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Covid-19: Mombasa Entrepreneurs who saw an opportunity

By Benard Sanga | July 17th 2020 at 12:00:00 GMT +0300

Businessman Joseph Wambua printing some of the face masks at his shop in Mwembe Tayari, Mombasa County on Wednesday, July 15, 2020. He had to adjust to the printing of face masks as per the customer's desire which had turned to a fast-moving business since Coronavirus pandemic hit the country. [Kelvin Karani, Standard]

As jobs and income losses surge due to Covid-19, some innovative entrepreneurs appear to have turned the crises into an opportunity and are making profit.

Faith Imani and Joseph Wambua ventured into a new business after their sources of income were wiped out. Their gamble has paid off. 

“The highest amount I have made from the sale of branded face masks in a day is Sh70,000,” said Wambua, who operates from Mwembe Tayari in Mombasa. 

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Initially, he owned a marketing, signage and branding firm, but in May his business of 11 years collapsed, as many firms cut down marketing budgets.

“I decided to chance to branding face masks and it has paid off,” he told The Standard at his shop yesterday.

“I was approached by a trader to brand five face masks with the massage, ‘Covid-19 is real.’ His sales of branded masks grew and there I saw an opportunity,” he added

Wambua has reinstated six employees he laid off in March after his firm collapsed.

He says his business thrives because pharmacists doubled prices of surgical masks, which forced Kenyans to look for alternatives and the desire by corporate organisations to use masks as a marketing tool.

Currently, he makes an average Sh20,000 profit a day. He sells one branded mask for Sh45. “I pay each of my employees Sh500 every day.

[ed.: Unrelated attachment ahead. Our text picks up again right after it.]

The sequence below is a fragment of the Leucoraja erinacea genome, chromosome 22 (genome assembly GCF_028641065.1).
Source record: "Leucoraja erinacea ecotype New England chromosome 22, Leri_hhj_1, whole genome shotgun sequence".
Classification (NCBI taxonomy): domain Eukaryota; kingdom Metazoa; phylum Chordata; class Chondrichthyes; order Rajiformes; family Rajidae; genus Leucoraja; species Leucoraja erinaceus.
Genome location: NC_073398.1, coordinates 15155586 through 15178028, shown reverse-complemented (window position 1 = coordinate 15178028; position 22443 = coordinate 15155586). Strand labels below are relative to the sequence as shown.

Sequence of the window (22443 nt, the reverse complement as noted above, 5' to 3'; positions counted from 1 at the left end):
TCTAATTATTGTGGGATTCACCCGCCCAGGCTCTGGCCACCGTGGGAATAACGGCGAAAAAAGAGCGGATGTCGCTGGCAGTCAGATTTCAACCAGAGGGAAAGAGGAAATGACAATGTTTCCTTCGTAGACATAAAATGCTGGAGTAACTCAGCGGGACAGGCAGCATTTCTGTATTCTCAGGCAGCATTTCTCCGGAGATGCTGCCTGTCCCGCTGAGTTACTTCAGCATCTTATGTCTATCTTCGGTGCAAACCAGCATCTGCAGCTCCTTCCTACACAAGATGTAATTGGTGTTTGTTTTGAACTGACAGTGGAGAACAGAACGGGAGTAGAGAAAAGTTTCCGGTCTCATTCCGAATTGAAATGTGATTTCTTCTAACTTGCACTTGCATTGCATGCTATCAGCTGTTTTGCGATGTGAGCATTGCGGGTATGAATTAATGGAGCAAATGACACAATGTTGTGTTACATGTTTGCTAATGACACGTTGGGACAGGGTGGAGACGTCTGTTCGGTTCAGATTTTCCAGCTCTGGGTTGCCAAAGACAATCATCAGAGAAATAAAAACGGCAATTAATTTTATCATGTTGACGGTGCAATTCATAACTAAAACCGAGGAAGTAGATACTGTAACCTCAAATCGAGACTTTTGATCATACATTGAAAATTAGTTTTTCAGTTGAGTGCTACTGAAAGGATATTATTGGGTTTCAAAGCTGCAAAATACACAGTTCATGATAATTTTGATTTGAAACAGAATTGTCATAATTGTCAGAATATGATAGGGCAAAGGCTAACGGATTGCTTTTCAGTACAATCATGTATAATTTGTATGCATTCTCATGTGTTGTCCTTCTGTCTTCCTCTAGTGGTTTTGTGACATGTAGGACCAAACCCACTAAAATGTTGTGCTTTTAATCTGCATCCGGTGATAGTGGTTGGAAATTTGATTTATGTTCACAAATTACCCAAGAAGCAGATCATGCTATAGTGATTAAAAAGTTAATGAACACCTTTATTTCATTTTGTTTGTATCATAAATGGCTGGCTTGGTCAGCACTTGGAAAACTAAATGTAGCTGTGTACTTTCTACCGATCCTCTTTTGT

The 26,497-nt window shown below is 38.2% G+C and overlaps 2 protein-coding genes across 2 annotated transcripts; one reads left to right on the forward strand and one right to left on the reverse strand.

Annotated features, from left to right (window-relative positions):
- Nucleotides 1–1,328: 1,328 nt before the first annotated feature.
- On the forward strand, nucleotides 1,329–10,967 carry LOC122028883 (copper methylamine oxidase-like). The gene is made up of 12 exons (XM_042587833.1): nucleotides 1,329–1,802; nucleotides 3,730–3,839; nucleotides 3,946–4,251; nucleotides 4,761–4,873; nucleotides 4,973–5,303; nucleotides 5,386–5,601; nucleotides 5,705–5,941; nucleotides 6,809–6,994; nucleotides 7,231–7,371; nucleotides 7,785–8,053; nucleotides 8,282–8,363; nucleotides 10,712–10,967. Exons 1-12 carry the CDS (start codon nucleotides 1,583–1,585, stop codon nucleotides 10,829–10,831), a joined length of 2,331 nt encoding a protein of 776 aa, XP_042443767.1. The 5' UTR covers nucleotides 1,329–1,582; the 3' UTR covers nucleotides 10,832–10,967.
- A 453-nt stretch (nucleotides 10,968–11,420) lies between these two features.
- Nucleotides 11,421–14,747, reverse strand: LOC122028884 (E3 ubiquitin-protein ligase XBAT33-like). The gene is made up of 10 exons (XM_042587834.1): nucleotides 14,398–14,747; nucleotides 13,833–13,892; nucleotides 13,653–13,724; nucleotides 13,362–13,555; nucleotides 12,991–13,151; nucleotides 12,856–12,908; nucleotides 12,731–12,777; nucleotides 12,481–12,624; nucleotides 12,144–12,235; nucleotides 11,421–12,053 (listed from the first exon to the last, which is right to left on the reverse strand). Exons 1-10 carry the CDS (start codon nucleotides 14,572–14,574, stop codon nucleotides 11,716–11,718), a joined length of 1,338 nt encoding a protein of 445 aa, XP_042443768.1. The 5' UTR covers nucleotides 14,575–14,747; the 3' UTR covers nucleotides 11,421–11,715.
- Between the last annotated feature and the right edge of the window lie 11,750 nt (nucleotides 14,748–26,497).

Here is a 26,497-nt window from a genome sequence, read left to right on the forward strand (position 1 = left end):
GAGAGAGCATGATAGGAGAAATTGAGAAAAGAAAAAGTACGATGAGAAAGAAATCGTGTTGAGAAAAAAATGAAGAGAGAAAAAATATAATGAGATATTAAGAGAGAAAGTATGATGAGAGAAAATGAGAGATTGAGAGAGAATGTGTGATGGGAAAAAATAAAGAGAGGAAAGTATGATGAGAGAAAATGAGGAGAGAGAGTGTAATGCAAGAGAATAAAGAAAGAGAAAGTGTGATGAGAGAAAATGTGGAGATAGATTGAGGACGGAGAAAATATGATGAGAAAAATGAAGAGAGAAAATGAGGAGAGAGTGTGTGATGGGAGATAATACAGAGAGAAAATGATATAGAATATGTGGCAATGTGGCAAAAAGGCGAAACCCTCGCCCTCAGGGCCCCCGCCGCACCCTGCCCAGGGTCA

Imani said her business of selling vegetables, cereals and fruits has grown since May after she closed down a kindergarten.

“I could not pay rent and teachers’ salaries. I closed the schools and started to supply vegetables to five friends who did not want to leave their houses,” she said.

The trader, a PhD student at the University of Nairobi, disclosed that her clients had increased to 25 and she plans to expand the business to other parts of the country.

“I had no time for self pity after it became difficult for me to raise the rent for the school building and pay teachers,” he said.

“I decided to use my car to supply green peas, tomatoes, fruits, and green maize to homesteads and it is working. I can’t complain,” she added.

Warehousing and storage facilities operators are also reporting booming business, as traders have opted to keep excess inventories due to uncertainty brought about by the virus.

Shippers Council of East Africa Chief Executive Officer Gilbert Lang’at said traders now keep an inventory of up to six months to ensure continued production and supply.

He said traders kept low inventories of stocks to avoid storage charges but due to unreliable transport services and unpredictable availability of goods, this changed.

“Traders are now keeping inventory of up to six months to ensure continued production and supply,” he said, warning that the trend would lead to an increase in prices of goods.

A report by Tilisi Logistics Park of August 2018 indicated that warehousing was primarily made of small-scale go-downs of between 1,076, and 3,200 square feet.

Another report by Knight Frank shows rental rates per square have been accelerating, rising by 2.8 per cent between 2013 and 2015, but by 11.5 per cent in 2015 and 2017.

Knight Frank said it costs Sh44.6 per square foot to rent a warehouse in Kenya, which is higher than India, which stands at an average Sh22.0 per square feet. 


Covid-19 Mombasa enterpreneurs Joseph Wambua Faith Imani
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